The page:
An examination of the growing use of freelance talent in the APAC region.
By The Editors
Recent research from HRO Today and Allegis Global Solutions found that the use of freelancers in the APAC region is growing rapidly, with 45 per cent of respondents anticipating the use of freelancers will increase in the next 24 months. Use of freelancers over the past two years also increased, albeit more modestly, as nearly a quarter of respondents reported an increase during that time.
What positions do freelancers fill? Technology maintenance, and development, such as website, IT and software, were the most common job roles. Freelance talent is also often applied in the creative realm, including in graphic design, writing, and content.
Where do organisations source this talent? LinkedIn was the only source used by more than 50 per cent of respondents; universities took the second spot, used by 48 per cent of study participants. Whilst LinkedIn seems to making inroads in APAC, only 35 per cent of those respondents using it were satisfied, which suggests that progress in this region will be limited until dissatisfaction is remedied.
There are myriad factors that attract freelancers, but for most, higher pay isn’t one of them. Freelancers, highly value flexibility in the workplace, and this trend was reflected in the study. Flexibility was the top reason, cited by 85 per cent, followed by the chance to take on more interesting projects and clearly defined project specifications.
1. Use of freelancers over the last 24 months. Respondents were asked how their organisations’ use of freelancers changed over the last 24 months. Well over one-half (60 per cent) of study participants indicated they their use of freelancers has remained largely the same (see Figure 1). However, 24 per cent recorded an increase, and more than 16 per cent reported a decline. Those respondents who indicated a change were asked for the percentage of increase or decrease in their use of freelancers. The reported average increase was 16 per cent, whist the average decline was 8 per cent. The findings suggests a slight uptick in use of freelancers over the last 24 months
2. Use of freelancers over the next 24 months. The research found that 45 per cent of respondents anticipate their use of freelancers will increase in the next two years and 18 per cent anticipate a decrease (see Figure 2). Those anticipating an increase outnumbered those anticipating a decrease by two and one half times. How much of an increase is anticipated? The study found an average of 10 per cent. On the other hand, the average decline was 25 per cent.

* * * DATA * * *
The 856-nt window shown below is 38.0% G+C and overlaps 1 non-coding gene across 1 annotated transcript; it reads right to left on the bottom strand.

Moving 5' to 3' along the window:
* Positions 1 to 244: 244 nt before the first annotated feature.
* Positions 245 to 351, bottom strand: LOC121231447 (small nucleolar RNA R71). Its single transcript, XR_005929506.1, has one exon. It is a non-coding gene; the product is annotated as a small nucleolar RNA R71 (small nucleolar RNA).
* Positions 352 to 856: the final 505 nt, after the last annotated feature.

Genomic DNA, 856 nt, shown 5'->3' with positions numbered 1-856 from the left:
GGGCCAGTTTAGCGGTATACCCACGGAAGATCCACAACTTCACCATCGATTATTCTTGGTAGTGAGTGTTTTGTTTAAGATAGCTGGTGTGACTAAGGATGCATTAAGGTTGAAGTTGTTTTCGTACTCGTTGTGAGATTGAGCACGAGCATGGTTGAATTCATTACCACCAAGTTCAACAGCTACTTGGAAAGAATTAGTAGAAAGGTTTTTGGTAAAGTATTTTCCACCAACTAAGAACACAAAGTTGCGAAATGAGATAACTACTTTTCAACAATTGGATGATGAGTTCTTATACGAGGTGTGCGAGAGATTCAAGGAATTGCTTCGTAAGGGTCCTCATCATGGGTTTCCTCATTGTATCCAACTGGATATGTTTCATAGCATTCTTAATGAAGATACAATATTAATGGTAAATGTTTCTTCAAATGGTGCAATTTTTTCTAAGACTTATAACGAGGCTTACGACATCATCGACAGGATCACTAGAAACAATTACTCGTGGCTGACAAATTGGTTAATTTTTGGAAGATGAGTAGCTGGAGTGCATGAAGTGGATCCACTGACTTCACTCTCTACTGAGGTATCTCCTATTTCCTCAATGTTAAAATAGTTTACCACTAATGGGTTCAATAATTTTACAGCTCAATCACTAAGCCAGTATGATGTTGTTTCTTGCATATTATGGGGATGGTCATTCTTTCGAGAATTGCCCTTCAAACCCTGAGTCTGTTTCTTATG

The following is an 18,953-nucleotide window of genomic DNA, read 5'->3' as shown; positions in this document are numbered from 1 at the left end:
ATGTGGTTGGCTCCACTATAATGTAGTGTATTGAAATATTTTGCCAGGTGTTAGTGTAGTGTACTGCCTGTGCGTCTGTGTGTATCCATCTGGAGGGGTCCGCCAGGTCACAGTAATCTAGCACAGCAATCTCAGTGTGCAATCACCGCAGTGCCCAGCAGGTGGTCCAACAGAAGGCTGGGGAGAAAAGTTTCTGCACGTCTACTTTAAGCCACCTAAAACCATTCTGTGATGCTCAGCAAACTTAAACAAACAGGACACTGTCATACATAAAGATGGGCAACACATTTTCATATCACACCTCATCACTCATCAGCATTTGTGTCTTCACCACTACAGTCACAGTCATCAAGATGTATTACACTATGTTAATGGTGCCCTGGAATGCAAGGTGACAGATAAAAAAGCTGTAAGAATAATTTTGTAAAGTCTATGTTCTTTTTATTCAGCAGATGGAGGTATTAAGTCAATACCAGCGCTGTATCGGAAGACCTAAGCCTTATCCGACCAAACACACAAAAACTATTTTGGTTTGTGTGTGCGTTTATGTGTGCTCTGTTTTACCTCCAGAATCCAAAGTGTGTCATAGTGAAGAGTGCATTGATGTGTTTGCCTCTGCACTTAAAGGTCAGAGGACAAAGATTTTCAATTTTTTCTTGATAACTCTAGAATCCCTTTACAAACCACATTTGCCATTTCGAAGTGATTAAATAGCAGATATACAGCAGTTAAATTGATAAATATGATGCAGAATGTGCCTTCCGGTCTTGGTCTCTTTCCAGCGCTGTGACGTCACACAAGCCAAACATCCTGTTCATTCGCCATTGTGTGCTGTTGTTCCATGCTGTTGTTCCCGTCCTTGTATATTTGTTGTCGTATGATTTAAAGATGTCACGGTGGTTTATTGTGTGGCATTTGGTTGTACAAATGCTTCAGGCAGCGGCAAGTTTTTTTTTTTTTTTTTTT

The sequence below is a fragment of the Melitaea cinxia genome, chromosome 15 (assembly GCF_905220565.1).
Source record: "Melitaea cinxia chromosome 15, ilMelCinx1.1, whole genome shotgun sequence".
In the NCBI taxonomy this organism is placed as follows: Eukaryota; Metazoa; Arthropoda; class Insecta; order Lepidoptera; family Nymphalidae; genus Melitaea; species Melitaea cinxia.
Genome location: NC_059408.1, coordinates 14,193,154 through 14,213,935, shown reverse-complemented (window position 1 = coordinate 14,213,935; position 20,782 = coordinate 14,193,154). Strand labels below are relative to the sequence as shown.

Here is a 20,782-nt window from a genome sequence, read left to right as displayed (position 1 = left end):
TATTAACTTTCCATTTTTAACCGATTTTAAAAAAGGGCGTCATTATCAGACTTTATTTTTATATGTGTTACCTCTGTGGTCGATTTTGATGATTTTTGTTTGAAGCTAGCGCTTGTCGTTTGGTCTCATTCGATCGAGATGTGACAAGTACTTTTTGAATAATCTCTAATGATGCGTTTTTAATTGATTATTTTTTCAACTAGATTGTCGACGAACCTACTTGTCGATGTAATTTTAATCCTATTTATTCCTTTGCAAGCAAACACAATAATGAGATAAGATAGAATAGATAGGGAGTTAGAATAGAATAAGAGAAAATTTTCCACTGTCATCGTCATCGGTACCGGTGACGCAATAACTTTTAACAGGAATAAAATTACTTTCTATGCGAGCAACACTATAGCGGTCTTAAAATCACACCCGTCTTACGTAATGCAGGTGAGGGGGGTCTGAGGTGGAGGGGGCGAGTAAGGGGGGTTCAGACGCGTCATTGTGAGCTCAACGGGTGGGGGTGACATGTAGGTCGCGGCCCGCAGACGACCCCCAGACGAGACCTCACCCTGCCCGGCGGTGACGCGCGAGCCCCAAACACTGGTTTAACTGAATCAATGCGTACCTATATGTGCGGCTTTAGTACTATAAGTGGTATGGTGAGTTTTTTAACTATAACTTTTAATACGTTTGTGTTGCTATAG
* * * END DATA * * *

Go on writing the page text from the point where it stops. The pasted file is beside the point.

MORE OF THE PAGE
3. Roles freelancers fill. Technology roles—website, IT, and software—were by far the most common with 52 per cent of organisations using freelancers to fill them (see Figure 3 with graphic design (29 per cent) and writing and content (26 per cent) following). These creative roles are often needed on a case-by-case basis, and creative thinkers sometimes prefer flexibility.
The only other area where at least 20 perc ent of study respondents leverage freelancers is in translation and languages. The APAC region is large and diverse, with many languages employed across many countries, all trying to do business together. Quick and accurate translation services are vital in the region, but again, often not needed enough to warrant full-time employment.
4. Sources of freelance talent. The study found that organisations leverage many sources for freelance talent, which is indicative of the broad scope of the APAC region (see Figure 4). Only one source—LinkedIn—was used by over one-half of respondents (54 per cent), suggesting that the social networking channel is making great headway in the APAC region, particularly in Hong Kong and Singapore. Other sources used with some degree of frequency include universities (48 per cent) and internet job boards (44 per cent). Contingent labour specialists and managed service programme (MSP) providers were also both used by over one-third of respondents.
5. Factors that most attract freelancers. Eight-five per cent of respondents say that flexibility is the top reason they take on freelance projects for organisations (see Figure 5). Fifty-two per cent of respondents report that more interesting projects and 48 per cent said clearly defined project specifications are reasons why they freelance for organisations. Higher pay was indicated by 22 per cent of respondents, suggesting they do not believe freelancers are attracted to their company for more compensation.
6. Biggest challenge in obtaining freelance talent. The study found that the biggest obstacle for organisations is finding freelancers with the skill set they need.